Home Karachi Combating climate change is a must-win battle: Governor

Combating climate change is a must-win battle: Governor

Fighting climate change is the most important war that we need to fight right now. This was stated by Imran Ismail, Governor Sindh while speaking as the chief guest at the Climate Change, Summer & Monsoon Safety Awareness Seminar organized in Karachi, in collaboration with NDMA, PMD, JPMC and K-Electric.
The governor also said that the focus needs to be on precaution and prevention as peak summer approached. He lauded the initiative by K-Electric to partner with key stake-holders for summer preparedness and appreciated the fact that the awareness drive is on an even bigger scale this time. Ismail also said that Green Pakistan initiative is a part of the government’s efforts to limit the impact of climate change in the country and in Karachi. He appealed to civil society to come forward and become a partner in this initiative by adopting a tree.
The Climate Change, Summer & Monsoon Safety Awareness Seminar brought together participants from the National Disaster Management Authority (NDMA), Provincial Disaster Management Authority (PDMA), Pakistan Meteorological Department (PMD), Jinnah Postgraduate Medical Center (JPMC), K-Electric (KE) as well as members of civil society who engaged in a series of panel discussions to highlight the issues facing the country and its economic hub, Karachi and also tried to come up with possible solutions.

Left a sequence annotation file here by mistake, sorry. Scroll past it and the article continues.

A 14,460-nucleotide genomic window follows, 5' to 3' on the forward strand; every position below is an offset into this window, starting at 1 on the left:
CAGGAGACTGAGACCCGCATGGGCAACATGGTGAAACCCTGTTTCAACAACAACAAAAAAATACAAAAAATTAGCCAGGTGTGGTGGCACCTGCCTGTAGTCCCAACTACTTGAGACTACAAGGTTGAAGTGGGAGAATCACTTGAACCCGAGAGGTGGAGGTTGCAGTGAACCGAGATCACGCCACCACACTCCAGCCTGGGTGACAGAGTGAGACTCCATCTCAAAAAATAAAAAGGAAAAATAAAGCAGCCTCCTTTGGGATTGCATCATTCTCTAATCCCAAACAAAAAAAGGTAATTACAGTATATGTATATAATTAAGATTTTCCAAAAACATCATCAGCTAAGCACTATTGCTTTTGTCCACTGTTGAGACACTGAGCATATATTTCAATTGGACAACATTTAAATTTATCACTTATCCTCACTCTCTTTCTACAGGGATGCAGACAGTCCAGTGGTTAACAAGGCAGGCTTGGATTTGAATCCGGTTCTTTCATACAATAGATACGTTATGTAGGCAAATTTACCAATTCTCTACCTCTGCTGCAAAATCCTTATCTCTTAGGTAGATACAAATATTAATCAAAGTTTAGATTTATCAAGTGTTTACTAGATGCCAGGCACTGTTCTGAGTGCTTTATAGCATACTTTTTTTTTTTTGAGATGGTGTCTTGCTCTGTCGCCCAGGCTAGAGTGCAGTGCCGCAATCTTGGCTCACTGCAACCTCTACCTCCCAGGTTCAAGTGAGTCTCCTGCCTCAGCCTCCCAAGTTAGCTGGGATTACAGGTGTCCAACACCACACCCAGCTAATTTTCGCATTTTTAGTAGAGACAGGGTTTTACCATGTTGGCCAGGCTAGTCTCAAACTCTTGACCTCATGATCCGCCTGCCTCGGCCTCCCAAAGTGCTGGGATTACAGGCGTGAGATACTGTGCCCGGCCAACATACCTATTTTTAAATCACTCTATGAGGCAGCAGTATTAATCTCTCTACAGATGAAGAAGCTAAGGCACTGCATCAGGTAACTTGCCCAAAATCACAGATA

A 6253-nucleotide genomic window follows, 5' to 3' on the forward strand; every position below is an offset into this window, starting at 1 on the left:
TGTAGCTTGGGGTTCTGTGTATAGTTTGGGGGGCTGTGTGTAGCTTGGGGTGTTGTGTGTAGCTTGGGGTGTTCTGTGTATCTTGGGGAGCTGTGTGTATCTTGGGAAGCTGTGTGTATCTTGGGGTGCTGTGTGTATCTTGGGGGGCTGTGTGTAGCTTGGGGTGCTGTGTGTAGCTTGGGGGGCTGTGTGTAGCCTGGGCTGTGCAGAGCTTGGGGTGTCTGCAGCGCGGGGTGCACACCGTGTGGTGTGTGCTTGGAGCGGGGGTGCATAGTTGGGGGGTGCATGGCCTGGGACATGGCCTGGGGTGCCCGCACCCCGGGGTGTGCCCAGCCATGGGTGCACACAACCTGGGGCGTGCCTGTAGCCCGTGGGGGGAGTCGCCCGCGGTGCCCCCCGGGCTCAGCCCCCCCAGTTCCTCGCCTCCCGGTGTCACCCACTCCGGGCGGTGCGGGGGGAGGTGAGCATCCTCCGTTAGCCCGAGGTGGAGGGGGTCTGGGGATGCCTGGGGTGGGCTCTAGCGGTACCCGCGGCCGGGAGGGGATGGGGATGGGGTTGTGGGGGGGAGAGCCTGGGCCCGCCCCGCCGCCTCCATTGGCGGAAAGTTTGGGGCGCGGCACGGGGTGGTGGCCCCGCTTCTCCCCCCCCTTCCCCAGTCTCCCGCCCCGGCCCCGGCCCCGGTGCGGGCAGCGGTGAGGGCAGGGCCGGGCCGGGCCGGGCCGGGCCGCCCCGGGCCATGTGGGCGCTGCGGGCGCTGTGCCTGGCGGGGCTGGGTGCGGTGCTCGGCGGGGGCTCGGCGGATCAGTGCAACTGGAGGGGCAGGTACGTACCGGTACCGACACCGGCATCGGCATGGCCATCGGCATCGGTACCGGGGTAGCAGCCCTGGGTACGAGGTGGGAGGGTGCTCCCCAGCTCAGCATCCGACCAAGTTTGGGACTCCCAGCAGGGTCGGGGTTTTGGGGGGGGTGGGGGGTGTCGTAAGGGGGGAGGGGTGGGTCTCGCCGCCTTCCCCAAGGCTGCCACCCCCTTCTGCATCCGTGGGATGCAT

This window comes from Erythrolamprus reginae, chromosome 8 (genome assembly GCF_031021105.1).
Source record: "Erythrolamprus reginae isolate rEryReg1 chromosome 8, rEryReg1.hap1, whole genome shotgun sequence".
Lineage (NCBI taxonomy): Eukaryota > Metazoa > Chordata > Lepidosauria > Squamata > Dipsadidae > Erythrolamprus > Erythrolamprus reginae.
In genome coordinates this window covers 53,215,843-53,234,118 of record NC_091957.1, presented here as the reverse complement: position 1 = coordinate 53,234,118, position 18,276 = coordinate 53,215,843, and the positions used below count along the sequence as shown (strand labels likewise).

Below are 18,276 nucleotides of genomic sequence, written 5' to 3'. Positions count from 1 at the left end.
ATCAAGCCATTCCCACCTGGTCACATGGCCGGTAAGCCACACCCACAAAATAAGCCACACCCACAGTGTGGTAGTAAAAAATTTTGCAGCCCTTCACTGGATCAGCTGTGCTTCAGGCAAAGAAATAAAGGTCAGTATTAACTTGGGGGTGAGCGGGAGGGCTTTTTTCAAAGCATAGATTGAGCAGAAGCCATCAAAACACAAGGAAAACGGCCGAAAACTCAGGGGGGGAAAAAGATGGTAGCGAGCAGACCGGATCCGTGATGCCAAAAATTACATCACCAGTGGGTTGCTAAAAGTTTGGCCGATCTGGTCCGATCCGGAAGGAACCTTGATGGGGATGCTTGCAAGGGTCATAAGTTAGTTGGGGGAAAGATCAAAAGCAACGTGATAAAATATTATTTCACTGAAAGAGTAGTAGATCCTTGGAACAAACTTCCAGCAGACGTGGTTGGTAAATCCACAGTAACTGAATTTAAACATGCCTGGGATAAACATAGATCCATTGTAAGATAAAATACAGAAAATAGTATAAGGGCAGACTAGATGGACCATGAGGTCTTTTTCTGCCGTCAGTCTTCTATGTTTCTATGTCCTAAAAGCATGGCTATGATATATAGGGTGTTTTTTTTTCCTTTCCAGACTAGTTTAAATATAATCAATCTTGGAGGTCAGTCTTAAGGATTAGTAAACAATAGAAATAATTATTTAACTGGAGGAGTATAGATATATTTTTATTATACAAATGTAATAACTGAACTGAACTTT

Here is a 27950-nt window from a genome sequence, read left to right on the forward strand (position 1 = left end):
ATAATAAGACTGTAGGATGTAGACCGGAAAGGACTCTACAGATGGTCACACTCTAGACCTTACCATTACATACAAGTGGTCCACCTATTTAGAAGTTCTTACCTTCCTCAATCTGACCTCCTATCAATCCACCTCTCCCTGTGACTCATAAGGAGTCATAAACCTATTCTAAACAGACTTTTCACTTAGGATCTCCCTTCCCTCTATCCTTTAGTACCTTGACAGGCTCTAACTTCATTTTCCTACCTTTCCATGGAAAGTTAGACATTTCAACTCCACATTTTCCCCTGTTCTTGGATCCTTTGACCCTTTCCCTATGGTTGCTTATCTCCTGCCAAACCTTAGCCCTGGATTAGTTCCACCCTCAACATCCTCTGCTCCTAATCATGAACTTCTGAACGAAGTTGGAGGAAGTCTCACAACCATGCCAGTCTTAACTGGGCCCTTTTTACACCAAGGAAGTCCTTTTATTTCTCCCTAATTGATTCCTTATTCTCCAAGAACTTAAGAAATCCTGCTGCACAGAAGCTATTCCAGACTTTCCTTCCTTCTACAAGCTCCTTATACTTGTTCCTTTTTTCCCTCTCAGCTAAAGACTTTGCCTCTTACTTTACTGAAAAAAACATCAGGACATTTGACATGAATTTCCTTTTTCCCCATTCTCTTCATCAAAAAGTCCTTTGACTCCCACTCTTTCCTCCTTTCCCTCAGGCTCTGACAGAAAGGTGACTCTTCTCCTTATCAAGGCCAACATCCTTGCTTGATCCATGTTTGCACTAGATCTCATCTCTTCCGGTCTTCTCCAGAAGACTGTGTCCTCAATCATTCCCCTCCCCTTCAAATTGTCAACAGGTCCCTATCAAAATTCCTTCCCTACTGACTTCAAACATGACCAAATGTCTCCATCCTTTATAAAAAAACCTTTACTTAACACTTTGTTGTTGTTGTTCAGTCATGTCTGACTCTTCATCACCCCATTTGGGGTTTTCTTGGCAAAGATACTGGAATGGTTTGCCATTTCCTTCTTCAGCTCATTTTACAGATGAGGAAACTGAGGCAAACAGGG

The guest of honor at the seminar Lieutenant General Omar Hayat, Chairman NDMA said that Pakistan is one of the most disaster-prone countries in the world. “From 1947 to 2010 we lost USD 19 billion to floods. From 2010 to 2019, we have lost USD 19.5 billion to floods alone.”
“We have faced all kinds of disasters, both natural and man-made and will mostly likely face them again. Our preparedness is better but nowhere close to where we need to be and our urban centers are particularly at risk because of unplanned growth,” he said. “There can never be too much awareness about disasters, and we must make Karachi resilient, to make Pakistan resilient.”
The Pakistan Meteorological Department has always been at the forefront on any initiative related to climate change and Abdur Rasheed, Chief Meteorologist, Karachi highlighted the imminent threat to Pakistan with regards to global warming. He said that Pakistan is ranked 135th in generation of greenhouse gases but 8th in the rank of countries that are at risk from climate change. “This basically means that the people of Pakistan in general, and the citizens of Karachi in particular will have to be more prepared than ever to minimize the impact of environmental degradation on the quality of life and economic growth.”
“Among the most severe threats we face is water shortage. According to the UNDP we can save only 9% of our floodwater and the impact of this will continue to become worse until 2025. Rise in temperature, air pollution and water shortage are the three key issues we will face because of climate change,” Rasheed also said.—Agencies